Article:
ISLAMABAD – American attempts to rebuild its relationship with Pakistan appear to be stuck on the issue of a U.S. apology for killing 24 Pakistani border troops last November.
U.S. officials visited Pakistan on Friday for talks on rebooting the relationship, but left without any agreement. A statement Saturday from the Pakistani president's office said Asif Ali Zardari told the visiting U.S. officials that Washington needed to help Pakistan reach "closure" over the killings of the soldiers on the Afghan border by following recommendations by the Pakistani parliament.
The parliament has asked Washington to apologize for the incident. The United States has expressed regret, but has declined to specifically say it is sorry.
Pakistan shut U.S. and NATO supply lines to Afghanistan to protest the deadly U.S. air strikes, cut most contacts with Washington and ordered American drone aircraft to leave a base in the south of the country. The U.S. wants Pakistan to reopen the supply lines, preferably ahead of a May 20-21 summit of NATO leaders in Chicago.
The Defense Department has said U.S. forces — given what information they had available to them at the time — reacted in self-defense and with appropriate force after being fired upon from the direction of the Pakistani border in the Nov. 26 incident.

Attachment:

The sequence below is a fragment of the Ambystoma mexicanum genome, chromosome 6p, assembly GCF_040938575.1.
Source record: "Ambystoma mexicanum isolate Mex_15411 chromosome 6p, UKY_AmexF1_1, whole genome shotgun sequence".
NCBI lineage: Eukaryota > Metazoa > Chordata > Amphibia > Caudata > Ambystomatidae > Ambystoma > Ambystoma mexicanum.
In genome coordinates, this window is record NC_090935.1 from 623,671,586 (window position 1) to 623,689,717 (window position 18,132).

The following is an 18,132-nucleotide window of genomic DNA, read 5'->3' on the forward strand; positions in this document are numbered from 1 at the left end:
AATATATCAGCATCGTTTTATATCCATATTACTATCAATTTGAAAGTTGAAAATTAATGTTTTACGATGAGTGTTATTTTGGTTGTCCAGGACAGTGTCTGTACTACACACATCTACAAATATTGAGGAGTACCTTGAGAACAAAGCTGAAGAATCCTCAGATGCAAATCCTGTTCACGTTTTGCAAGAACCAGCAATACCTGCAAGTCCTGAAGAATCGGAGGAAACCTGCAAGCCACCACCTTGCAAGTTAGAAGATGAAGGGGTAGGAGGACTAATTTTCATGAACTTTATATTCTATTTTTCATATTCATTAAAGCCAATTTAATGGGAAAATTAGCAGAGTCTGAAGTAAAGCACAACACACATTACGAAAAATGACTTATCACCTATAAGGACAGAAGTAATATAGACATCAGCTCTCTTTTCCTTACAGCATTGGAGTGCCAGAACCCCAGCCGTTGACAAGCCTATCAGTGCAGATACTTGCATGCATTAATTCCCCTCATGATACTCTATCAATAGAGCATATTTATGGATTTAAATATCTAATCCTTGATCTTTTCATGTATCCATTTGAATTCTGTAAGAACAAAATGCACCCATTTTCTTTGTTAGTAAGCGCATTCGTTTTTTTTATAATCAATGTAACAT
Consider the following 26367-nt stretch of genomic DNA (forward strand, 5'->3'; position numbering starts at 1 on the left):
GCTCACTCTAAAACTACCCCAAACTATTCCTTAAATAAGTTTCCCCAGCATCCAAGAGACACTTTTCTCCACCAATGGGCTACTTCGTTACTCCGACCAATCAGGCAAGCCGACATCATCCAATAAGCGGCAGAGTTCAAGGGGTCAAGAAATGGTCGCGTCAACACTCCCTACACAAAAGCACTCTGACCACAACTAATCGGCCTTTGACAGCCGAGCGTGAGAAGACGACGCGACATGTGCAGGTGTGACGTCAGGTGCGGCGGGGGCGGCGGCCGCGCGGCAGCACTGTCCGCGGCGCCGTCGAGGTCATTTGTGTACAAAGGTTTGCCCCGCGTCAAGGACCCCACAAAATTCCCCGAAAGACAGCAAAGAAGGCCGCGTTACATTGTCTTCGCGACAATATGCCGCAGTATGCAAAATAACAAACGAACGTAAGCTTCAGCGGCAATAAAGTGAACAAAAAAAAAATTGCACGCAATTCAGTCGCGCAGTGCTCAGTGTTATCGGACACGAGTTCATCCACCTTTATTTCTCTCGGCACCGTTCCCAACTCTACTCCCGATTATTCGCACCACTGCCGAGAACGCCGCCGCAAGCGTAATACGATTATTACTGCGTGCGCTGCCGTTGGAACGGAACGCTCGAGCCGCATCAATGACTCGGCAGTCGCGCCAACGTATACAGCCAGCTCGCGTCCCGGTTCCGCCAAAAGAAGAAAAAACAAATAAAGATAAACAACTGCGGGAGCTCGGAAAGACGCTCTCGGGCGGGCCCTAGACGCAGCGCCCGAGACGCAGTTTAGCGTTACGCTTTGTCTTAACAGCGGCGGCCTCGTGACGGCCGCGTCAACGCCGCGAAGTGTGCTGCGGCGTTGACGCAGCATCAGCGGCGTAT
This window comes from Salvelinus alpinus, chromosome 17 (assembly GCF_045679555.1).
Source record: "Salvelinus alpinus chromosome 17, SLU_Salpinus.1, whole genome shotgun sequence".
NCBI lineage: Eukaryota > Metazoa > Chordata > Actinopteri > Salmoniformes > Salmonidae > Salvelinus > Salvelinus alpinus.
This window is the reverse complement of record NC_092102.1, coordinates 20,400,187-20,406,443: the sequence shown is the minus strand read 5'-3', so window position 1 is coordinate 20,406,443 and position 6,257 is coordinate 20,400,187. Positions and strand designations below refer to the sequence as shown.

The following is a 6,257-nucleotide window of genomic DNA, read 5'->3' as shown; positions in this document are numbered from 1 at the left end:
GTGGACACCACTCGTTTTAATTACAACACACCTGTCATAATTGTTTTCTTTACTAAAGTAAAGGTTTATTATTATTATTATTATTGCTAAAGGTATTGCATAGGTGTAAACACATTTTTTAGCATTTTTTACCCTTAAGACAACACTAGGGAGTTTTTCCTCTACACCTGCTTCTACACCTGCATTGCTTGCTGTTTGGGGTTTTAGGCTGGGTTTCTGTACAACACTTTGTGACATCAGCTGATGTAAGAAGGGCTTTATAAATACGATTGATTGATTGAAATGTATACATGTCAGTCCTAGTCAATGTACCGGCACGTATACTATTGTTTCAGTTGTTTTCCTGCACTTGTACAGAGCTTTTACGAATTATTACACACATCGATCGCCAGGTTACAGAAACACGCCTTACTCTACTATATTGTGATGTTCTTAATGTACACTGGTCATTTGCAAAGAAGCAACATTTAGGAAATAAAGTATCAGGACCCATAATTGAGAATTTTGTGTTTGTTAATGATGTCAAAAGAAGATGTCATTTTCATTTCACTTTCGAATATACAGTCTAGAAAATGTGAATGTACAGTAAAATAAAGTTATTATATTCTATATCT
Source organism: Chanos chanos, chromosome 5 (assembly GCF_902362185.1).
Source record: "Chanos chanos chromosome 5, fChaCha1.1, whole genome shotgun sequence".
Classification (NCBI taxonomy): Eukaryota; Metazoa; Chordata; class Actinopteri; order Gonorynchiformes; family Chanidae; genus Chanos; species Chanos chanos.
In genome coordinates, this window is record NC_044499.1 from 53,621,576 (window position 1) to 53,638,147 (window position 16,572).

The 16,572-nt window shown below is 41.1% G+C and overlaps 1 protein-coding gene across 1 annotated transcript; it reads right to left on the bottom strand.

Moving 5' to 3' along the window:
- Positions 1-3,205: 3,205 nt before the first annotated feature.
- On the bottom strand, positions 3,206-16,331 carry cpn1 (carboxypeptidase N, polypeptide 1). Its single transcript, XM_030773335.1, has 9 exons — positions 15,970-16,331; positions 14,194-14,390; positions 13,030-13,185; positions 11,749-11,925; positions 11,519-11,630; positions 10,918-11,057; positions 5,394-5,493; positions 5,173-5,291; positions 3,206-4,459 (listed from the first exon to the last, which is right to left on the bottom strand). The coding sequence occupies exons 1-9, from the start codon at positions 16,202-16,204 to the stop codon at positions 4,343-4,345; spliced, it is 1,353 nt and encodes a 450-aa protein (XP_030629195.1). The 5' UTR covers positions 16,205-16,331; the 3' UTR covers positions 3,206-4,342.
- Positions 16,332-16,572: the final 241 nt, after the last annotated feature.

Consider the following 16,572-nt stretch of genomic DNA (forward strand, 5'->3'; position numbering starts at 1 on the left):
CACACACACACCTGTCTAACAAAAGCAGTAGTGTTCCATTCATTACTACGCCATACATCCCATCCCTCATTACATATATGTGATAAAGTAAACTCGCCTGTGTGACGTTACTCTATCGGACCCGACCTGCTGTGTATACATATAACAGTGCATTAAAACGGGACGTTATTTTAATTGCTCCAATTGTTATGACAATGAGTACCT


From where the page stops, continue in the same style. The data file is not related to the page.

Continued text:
The visit by Mark Grossman, who is Washington's envoy for Afghanistan and Pakistan, was his first to Pakistan since the November incident.
Pakistan used the border incident to try to extract better terms from Washington, which sees Pakistan as an essential — if unreliable — ally against al-Qaida and vital to the sustainability of any peace deal with insurgents fighting in neighboring Afghanistan.
The border deaths were the latest in a series of incidents over the last 18 months that severely damaged U.S.-Pakistani relations. The killing of two alleged Pakistani assailants by CIA security officer Ray Davis in Lahore in January 2011 and the U.S. Navy SEAL raid that killed Osama bin Laden in Pakistan in May, without Pakistani permission, also contributed to the decline.